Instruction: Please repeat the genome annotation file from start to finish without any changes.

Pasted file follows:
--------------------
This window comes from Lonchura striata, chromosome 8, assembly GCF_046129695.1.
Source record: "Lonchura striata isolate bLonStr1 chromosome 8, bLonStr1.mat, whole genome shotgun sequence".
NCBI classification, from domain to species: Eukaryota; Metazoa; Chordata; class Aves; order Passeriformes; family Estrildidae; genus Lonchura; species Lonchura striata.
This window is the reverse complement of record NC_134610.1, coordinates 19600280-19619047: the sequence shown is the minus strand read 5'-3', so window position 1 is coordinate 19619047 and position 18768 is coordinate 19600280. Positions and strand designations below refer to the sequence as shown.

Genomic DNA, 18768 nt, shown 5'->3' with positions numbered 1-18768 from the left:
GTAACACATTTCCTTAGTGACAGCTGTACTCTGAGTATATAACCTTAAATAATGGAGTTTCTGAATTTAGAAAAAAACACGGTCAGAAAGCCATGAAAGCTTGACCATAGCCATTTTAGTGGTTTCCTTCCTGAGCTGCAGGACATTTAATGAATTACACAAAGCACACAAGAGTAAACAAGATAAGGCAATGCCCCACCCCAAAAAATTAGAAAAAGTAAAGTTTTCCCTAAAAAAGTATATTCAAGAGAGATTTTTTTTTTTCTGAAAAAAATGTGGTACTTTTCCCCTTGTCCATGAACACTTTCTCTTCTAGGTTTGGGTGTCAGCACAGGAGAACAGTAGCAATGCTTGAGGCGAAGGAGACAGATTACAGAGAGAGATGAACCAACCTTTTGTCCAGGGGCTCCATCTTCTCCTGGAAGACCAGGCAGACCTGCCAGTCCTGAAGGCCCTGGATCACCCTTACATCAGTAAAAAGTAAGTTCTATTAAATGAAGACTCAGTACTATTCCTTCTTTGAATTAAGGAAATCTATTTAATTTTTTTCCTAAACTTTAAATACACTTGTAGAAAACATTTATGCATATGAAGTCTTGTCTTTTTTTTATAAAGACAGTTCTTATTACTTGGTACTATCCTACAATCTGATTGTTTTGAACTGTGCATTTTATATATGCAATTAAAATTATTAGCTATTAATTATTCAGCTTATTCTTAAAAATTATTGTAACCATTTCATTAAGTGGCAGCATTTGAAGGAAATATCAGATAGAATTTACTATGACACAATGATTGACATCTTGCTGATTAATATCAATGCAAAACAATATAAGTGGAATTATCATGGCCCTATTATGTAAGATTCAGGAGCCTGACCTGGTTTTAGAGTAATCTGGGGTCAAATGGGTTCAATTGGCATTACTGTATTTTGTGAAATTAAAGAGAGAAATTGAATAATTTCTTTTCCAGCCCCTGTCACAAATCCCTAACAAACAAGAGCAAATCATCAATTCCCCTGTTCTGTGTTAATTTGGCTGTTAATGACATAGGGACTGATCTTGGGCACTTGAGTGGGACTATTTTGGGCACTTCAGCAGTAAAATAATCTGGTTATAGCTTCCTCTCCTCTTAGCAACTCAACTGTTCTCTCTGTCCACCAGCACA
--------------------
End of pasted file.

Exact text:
This window comes from Lonchura striata, chromosome 8, assembly GCF_046129695.1.
Source record: "Lonchura striata isolate bLonStr1 chromosome 8, bLonStr1.mat, whole genome shotgun sequence".
NCBI classification, from domain to species: Eukaryota; Metazoa; Chordata; class Aves; order Passeriformes; family Estrildidae; genus Lonchura; species Lonchura striata.
This window is the reverse complement of record NC_134610.1, coordinates 19600280-19619047: the sequence shown is the minus strand read 5'-3', so window position 1 is coordinate 19619047 and position 18768 is coordinate 19600280. Positions and strand designations below refer to the sequence as shown.

Genomic DNA, 18768 nt, shown 5'->3' with positions numbered 1-18768 from the left:
GTAACACATTTCCTTAGTGACAGCTGTACTCTGAGTATATAACCTTAAATAATGGAGTTTCTGAATTTAGAAAAAAACACGGTCAGAAAGCCATGAAAGCTTGACCATAGCCATTTTAGTGGTTTCCTTCCTGAGCTGCAGGACATTTAATGAATTACACAAAGCACACAAGAGTAAACAAGATAAGGCAATGCCCCACCCCAAAAAATTAGAAAAAGTAAAGTTTTCCCTAAAAAAGTATATTCAAGAGAGATTTTTTTTTTTCTGAAAAAAATGTGGTACTTTTCCCCTTGTCCATGAACACTTTCTCTTCTAGGTTTGGGTGTCAGCACAGGAGAACAGTAGCAATGCTTGAGGCGAAGGAGACAGATTACAGAGAGAGATGAACCAACCTTTTGTCCAGGGGCTCCATCTTCTCCTGGAAGACCAGGCAGACCTGCCAGTCCTGAAGGCCCTGGATCACCCTTACATCAGTAAAAAGTAAGTTCTATTAAATGAAGACTCAGTACTATTCCTTCTTTGAATTAAGGAAATCTATTTAATTTTTTTCCTAAACTTTAAATACACTTGTAGAAAACATTTATGCATATGAAGTCTTGTCTTTTTTTTATAAAGACAGTTCTTATTACTTGGTACTATCCTACAATCTGATTGTTTTGAACTGTGCATTTTATATATGCAATTAAAATTATTAGCTATTAATTATTCAGCTTATTCTTAAAAATTATTGTAACCATTTCATTAAGTGGCAGCATTTGAAGGAAATATCAGATAGAATTTACTATGACACAATGATTGACATCTTGCTGATTAATATCAATGCAAAACAATATAAGTGGAATTATCATGGCCCTATTATGTAAGATTCAGGAGCCTGACCTGGTTTTAGAGTAATCTGGGGTCAAATGGGTTCAATTGGCATTACTGTATTTTGTGAAATTAAAGAGAGAAATTGAATAATTTCTTTTCCAGCCCCTGTCACAAATCCCTAACAAACAAGAGCAAATCATCAATTCCCCTGTTCTGTGTTAATTTGGCTGTTAATGACATAGGGACTGATCTTGGGCACTTGAGTGGGACTATTTTGGGCACTTCAGCAGTAAAATAATCTGGTTATAGCTTCCTCTCCTCTTAGCAACTCAACTGTTCTCTCTGTCCACCAGCACA